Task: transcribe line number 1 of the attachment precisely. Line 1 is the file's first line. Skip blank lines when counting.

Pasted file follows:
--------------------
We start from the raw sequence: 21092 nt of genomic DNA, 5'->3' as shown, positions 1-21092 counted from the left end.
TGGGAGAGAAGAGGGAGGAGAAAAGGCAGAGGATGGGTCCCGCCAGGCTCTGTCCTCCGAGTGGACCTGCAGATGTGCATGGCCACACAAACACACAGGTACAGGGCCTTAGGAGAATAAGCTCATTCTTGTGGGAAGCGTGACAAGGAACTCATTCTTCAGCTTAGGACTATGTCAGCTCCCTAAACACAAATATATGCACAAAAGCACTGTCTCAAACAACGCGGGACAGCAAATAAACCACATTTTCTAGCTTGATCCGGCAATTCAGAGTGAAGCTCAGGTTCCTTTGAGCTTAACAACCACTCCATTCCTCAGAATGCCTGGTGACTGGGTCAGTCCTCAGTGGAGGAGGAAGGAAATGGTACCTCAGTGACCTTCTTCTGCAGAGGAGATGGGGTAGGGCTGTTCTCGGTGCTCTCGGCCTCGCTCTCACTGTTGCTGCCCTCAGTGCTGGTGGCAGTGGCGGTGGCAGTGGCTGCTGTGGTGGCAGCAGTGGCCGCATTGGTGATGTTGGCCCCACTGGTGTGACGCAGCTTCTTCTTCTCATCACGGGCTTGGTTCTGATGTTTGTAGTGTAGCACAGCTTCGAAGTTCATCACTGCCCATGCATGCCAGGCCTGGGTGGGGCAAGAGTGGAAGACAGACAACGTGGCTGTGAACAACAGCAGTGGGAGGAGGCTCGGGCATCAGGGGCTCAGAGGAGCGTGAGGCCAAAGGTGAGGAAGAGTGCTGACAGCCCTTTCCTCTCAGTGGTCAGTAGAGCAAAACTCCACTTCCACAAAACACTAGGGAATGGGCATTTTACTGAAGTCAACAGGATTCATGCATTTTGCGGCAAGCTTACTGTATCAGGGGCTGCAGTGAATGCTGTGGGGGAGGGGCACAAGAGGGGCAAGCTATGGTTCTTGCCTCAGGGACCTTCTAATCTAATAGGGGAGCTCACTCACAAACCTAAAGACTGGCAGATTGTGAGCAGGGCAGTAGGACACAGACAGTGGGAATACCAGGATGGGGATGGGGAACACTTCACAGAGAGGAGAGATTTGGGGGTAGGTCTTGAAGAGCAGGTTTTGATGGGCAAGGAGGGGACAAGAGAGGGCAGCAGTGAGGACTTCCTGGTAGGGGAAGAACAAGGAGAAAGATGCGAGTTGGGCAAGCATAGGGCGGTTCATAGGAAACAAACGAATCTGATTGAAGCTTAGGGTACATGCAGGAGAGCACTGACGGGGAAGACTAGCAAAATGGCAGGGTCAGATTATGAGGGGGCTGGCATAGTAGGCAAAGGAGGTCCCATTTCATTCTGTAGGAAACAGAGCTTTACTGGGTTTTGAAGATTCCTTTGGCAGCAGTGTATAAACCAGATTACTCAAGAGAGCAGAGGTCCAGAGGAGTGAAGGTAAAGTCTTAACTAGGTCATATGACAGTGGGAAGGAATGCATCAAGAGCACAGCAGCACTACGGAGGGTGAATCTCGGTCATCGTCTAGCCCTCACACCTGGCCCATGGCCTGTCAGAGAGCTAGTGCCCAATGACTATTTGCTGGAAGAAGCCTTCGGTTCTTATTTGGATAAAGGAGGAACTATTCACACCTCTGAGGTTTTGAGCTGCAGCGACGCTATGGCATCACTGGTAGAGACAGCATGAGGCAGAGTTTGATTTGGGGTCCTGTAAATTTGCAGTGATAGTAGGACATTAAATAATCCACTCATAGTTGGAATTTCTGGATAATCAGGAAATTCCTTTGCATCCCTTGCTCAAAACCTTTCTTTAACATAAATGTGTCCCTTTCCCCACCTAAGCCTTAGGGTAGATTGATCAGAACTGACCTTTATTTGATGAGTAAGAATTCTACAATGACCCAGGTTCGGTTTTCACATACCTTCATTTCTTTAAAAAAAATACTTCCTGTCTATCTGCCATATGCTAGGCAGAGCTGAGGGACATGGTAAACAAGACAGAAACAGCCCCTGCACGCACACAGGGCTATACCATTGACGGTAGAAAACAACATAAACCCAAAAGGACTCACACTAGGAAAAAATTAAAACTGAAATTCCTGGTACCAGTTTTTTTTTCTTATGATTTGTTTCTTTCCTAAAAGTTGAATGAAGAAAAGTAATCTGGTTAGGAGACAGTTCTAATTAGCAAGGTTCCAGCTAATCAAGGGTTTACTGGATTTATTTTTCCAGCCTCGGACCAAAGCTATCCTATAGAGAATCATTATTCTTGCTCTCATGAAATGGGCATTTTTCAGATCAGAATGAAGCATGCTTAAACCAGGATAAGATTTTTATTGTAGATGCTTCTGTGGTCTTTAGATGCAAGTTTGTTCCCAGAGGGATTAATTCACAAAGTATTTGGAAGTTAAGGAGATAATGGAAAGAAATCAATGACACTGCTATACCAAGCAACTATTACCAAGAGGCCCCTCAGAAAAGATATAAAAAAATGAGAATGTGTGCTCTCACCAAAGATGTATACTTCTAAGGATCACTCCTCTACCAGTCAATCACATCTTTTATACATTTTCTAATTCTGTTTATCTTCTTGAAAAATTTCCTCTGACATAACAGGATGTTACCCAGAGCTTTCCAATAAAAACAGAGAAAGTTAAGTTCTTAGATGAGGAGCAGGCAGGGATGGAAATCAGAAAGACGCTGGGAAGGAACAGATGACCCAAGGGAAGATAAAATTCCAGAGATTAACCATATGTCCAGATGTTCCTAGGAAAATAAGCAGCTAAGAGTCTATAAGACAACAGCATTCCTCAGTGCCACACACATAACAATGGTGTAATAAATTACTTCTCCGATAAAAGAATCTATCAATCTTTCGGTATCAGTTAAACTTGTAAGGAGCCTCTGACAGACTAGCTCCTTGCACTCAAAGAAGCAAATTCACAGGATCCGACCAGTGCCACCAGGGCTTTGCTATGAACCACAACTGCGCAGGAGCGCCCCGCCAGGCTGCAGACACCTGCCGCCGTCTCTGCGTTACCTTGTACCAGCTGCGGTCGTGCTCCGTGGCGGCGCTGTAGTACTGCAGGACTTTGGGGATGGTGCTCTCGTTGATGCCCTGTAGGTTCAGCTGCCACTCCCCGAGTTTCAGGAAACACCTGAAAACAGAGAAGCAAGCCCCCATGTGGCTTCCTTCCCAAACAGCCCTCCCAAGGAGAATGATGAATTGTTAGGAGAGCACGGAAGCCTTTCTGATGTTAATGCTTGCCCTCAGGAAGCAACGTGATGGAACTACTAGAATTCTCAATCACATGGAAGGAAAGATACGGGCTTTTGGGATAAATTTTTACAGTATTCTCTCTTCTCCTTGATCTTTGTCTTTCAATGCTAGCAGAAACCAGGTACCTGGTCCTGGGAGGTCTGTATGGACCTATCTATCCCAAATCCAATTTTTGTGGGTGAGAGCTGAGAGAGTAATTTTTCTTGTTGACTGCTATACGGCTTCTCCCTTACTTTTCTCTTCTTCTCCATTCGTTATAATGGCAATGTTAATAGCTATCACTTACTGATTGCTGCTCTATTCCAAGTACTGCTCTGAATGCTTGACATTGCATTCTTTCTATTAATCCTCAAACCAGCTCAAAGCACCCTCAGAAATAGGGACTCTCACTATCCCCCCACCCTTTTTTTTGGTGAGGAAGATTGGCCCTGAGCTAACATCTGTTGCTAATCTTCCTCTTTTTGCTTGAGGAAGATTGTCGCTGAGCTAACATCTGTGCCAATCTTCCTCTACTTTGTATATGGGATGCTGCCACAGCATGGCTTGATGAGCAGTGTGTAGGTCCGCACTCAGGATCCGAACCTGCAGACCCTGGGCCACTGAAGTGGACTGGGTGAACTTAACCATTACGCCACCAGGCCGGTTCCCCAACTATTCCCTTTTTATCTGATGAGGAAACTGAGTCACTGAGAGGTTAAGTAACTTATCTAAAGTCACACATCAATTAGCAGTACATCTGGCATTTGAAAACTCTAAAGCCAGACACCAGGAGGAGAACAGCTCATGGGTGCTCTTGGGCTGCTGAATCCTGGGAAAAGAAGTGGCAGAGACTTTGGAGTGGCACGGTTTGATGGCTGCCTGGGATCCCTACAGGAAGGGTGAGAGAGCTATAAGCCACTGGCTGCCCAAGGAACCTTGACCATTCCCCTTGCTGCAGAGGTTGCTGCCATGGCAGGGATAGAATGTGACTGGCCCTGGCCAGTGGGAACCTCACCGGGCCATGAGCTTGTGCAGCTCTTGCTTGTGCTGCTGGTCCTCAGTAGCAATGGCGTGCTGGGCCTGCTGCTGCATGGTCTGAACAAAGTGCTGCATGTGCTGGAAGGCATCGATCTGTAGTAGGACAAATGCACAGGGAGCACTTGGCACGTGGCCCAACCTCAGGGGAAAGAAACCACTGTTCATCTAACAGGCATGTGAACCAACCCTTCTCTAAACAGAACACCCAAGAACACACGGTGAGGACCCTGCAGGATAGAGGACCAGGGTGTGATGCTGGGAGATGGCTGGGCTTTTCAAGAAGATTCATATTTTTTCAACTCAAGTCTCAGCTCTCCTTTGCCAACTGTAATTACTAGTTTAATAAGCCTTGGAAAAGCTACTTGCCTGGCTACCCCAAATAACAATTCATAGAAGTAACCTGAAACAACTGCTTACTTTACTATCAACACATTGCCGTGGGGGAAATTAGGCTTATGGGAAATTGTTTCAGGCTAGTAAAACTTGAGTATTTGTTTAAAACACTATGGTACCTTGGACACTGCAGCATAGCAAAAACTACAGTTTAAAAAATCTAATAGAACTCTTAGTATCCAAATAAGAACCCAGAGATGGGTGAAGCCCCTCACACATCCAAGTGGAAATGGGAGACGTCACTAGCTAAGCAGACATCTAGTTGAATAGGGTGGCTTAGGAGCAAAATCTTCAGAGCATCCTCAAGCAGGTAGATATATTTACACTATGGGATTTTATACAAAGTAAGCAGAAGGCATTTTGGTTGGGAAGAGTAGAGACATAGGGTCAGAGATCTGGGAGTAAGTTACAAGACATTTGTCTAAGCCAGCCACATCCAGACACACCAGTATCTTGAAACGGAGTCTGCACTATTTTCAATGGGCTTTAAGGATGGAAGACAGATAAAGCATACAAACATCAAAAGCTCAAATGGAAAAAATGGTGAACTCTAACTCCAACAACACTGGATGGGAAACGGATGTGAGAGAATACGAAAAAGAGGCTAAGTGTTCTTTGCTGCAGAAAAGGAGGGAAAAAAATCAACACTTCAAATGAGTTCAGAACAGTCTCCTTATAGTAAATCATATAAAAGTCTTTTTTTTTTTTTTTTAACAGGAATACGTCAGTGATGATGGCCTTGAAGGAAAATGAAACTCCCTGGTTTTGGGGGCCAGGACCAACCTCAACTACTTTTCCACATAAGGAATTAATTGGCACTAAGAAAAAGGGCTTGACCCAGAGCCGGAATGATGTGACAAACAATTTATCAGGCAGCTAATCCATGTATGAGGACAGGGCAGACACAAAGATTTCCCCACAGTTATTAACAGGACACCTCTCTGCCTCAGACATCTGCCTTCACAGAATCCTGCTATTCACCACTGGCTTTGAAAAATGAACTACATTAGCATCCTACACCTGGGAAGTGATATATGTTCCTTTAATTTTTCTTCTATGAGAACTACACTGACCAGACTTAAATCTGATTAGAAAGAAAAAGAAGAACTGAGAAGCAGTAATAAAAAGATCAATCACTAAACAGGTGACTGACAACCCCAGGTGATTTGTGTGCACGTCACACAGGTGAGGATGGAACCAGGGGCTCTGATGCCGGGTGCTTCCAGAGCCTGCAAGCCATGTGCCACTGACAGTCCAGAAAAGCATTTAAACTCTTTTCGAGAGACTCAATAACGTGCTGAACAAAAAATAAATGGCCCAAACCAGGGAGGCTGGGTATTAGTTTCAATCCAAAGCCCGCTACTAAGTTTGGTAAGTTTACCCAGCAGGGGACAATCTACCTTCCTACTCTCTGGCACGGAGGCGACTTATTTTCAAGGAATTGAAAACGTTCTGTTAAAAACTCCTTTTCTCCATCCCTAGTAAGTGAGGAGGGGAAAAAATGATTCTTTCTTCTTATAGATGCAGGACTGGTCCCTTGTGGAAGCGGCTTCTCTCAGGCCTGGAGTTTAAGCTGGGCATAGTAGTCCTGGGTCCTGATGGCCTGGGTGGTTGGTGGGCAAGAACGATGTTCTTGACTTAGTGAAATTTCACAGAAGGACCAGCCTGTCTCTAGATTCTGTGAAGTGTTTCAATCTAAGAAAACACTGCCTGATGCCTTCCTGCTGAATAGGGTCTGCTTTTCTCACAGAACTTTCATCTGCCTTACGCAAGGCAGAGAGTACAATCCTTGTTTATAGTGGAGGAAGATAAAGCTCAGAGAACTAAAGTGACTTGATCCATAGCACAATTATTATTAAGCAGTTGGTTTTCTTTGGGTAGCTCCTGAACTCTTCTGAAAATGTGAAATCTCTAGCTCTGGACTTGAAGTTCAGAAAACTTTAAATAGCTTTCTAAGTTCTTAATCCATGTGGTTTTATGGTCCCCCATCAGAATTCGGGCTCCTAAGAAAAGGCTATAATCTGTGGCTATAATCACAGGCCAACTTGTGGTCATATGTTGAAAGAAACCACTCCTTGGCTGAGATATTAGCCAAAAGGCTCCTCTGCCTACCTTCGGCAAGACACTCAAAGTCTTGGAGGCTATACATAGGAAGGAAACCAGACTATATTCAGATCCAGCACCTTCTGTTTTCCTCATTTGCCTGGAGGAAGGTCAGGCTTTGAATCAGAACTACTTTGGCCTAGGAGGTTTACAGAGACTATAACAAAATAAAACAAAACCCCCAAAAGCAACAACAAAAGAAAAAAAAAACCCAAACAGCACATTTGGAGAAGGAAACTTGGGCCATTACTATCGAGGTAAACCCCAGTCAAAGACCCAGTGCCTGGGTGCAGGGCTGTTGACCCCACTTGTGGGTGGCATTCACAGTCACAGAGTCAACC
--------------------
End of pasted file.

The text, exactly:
We start from the raw sequence: 21092 nt of genomic DNA, 5'->3' as shown, positions 1-21092 counted from the left end.